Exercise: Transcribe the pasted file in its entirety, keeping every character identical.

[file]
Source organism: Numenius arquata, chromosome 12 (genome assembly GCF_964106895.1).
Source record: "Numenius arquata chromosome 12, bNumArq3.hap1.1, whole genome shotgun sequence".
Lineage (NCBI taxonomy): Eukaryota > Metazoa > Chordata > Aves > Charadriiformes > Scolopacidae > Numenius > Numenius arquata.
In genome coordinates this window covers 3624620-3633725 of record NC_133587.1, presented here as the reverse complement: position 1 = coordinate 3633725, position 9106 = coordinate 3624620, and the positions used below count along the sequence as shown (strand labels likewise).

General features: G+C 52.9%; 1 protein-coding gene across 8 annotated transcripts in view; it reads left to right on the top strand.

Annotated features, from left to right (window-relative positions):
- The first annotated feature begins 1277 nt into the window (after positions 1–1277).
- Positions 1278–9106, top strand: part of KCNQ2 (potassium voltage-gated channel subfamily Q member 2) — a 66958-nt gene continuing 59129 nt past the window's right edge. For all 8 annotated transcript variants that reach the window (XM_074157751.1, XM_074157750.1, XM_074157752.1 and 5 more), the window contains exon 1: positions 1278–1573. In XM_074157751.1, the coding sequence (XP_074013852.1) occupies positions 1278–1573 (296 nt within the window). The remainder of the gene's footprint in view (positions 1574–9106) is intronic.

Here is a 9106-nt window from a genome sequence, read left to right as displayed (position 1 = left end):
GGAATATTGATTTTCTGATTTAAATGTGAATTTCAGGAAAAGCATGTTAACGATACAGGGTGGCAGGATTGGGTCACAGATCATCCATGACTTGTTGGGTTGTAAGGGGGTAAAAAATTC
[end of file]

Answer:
Source organism: Numenius arquata, chromosome 12 (genome assembly GCF_964106895.1).
Source record: "Numenius arquata chromosome 12, bNumArq3.hap1.1, whole genome shotgun sequence".
Lineage (NCBI taxonomy): Eukaryota > Metazoa > Chordata > Aves > Charadriiformes > Scolopacidae > Numenius > Numenius arquata.
In genome coordinates this window covers 3624620-3633725 of record NC_133587.1, presented here as the reverse complement: position 1 = coordinate 3633725, position 9106 = coordinate 3624620, and the positions used below count along the sequence as shown (strand labels likewise).

General features: G+C 52.9%; 1 protein-coding gene across 8 annotated transcripts in view; it reads left to right on the top strand.

Annotated features, from left to right (window-relative positions):
- The first annotated feature begins 1277 nt into the window (after positions 1–1277).
- Positions 1278–9106, top strand: part of KCNQ2 (potassium voltage-gated channel subfamily Q member 2) — a 66958-nt gene continuing 59129 nt past the window's right edge. For all 8 annotated transcript variants that reach the window (XM_074157751.1, XM_074157750.1, XM_074157752.1 and 5 more), the window contains exon 1: positions 1278–1573. In XM_074157751.1, the coding sequence (XP_074013852.1) occupies positions 1278–1573 (296 nt within the window). The remainder of the gene's footprint in view (positions 1574–9106) is intronic.

Here is a 9106-nt window from a genome sequence, read left to right as displayed (position 1 = left end):
GGAATATTGATTTTCTGATTTAAATGTGAATTTCAGGAAAAGCATGTTAACGATACAGGGTGGCAGGATTGGGTCACAGATCATCCATGACTTGTTGGGTTGTAAGGGGGTAAAAAATTC